Wills Act and Divorce: Bequest Revocation Explained

A Last Will allows an individual to dictate how their estate should be distributed upon their passing. In South Africa, the Wills Act No. 7 of 1953 (the Act) governs the formalities and administration of wills. While this Act does not address the impact of marriage on a will, it does have provisions concerning the effect of divorce on a testator’s will. One critical aspect is the revocation of bequests to a divorced spouse under specific circumstances. This article explores the implications of the Act’s revocation rule, the constitutional challenges it has faced, and the importance of updating one’s will after a divorce to prevent unintended beneficiaries from inheriting.


The effect of a will on death after divorce

Section 2B of the Act states that if a testator dies within three months of becoming divorced and had previously executed a will that included the ex-spouse as a beneficiary, the will is implemented as if the ex-spouse had died before the divorce. This implies that the ex-spouse would not inherit anything as indicated in the original will. However, if the will shows that the testator intended to benefit the ex-spouse despite the divorce, the revocation rule would not apply.

The effect of a spouse surviving after divorce

The provision allows the testator a three-month “window period” after the divorce to revoke or amend the will, excluding the ex-spouse as a beneficiary. This period recognizes that individuals may be emotionally vulnerable after a divorce and may need time to reassess their testamentary intentions. If the testator fails to alter the will within this timeframe, the ex-spouse will inherit as specified in the will.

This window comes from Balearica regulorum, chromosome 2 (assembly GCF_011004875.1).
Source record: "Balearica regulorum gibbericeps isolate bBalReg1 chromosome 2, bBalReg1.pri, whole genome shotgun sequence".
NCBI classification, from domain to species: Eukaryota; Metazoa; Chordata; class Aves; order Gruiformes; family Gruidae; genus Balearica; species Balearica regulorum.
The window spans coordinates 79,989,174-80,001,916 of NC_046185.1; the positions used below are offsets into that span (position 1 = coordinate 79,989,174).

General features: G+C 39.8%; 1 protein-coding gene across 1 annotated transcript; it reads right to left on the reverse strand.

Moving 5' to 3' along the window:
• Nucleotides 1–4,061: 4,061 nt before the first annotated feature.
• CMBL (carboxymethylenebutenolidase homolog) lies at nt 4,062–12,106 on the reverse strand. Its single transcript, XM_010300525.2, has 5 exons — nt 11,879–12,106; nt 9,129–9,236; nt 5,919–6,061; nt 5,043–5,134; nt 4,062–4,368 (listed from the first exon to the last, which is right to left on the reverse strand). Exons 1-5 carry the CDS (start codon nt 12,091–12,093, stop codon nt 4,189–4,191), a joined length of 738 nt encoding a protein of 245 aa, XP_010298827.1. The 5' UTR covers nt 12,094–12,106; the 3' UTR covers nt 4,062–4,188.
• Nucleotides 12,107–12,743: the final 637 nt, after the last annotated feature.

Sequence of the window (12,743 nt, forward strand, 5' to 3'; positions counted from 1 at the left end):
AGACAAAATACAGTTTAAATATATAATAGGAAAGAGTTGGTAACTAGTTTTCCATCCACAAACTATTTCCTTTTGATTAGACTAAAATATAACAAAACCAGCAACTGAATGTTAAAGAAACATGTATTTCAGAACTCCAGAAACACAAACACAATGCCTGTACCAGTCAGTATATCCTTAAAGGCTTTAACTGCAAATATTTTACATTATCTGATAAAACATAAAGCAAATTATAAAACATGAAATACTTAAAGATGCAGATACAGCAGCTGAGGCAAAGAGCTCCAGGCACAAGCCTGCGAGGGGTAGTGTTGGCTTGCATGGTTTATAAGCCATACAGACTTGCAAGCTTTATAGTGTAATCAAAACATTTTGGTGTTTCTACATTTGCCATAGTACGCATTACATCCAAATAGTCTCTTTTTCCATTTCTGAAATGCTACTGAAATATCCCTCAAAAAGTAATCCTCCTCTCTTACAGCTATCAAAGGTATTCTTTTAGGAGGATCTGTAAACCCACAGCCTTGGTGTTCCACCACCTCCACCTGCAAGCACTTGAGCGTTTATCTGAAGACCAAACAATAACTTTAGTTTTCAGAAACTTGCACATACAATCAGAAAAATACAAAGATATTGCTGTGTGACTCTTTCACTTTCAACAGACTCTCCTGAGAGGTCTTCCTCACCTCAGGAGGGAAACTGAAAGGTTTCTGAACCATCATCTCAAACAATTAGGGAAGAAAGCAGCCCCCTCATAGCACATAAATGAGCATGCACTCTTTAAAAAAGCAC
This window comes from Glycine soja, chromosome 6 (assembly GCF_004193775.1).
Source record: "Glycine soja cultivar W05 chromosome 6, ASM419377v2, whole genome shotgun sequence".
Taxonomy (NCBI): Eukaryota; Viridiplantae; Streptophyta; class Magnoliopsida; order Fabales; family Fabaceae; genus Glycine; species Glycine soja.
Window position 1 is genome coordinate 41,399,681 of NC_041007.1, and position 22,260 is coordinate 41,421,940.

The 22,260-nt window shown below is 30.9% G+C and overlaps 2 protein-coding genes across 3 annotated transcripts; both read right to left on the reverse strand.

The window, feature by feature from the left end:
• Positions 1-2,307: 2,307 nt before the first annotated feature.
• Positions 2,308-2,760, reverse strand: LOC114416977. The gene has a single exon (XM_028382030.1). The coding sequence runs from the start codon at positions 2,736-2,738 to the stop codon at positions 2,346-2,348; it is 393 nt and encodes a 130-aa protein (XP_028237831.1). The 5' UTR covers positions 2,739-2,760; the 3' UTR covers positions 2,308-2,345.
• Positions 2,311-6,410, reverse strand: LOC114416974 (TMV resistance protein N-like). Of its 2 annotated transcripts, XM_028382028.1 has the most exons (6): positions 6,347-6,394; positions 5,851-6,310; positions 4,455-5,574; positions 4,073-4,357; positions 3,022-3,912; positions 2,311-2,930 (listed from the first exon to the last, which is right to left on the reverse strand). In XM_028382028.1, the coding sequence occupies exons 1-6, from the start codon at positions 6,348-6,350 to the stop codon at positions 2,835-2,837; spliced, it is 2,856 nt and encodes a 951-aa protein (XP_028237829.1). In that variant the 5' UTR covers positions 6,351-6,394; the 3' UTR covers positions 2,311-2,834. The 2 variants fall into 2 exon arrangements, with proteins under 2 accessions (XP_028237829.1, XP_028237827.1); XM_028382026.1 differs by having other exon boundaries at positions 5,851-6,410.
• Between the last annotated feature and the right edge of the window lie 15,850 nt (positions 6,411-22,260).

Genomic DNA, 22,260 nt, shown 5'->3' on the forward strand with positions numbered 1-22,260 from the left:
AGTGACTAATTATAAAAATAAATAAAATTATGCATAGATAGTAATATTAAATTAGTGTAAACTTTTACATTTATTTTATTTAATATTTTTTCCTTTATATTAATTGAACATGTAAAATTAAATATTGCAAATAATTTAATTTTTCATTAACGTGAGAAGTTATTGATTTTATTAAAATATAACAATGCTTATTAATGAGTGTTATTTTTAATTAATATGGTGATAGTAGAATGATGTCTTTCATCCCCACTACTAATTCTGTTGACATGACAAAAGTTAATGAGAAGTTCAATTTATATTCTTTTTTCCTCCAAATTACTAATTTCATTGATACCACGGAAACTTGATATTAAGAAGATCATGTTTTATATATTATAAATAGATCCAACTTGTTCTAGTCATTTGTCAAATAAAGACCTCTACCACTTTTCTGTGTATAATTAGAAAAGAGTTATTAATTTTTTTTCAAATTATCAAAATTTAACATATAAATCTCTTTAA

In the case of J W v Williams-Ashman NO and Others 2020 (4) SA 567 (WCC), the constitutionality of Section 2B was challenged. The argument was based on the contention that the provision conflicted with certain constitutional rights. However, the court upheld the validity of the rule, reasoning that it serves to protect emotionally vulnerable individuals who may not be in the right state of mind to amend their wills immediately after a divorce. The court emphasized that freedom of testation is a vital principle in law, and a testator’s wishes should generally be respected unless they violate constitutional provisions or public policy.

The Wills Act’s revocation rule in cases of divorce highlights the importance of reviewing and updating one’s will after a significant life event like a divorce. The three-month “window period” provides the testator with an opportunity to adjust the will to reflect their new intentions and prevent the ex-spouse from benefiting unintentionally. This rule strikes a balance between protecting individuals during a vulnerable period and upholding the freedom of testation. It is crucial for anyone experiencing a divorce to seek legal advice and promptly revise their will to ensure their estate is distributed according to their current wishes. Failure to do so may result in unintended beneficiaries inheriting from the estate, contrary to the testator’s actual desires.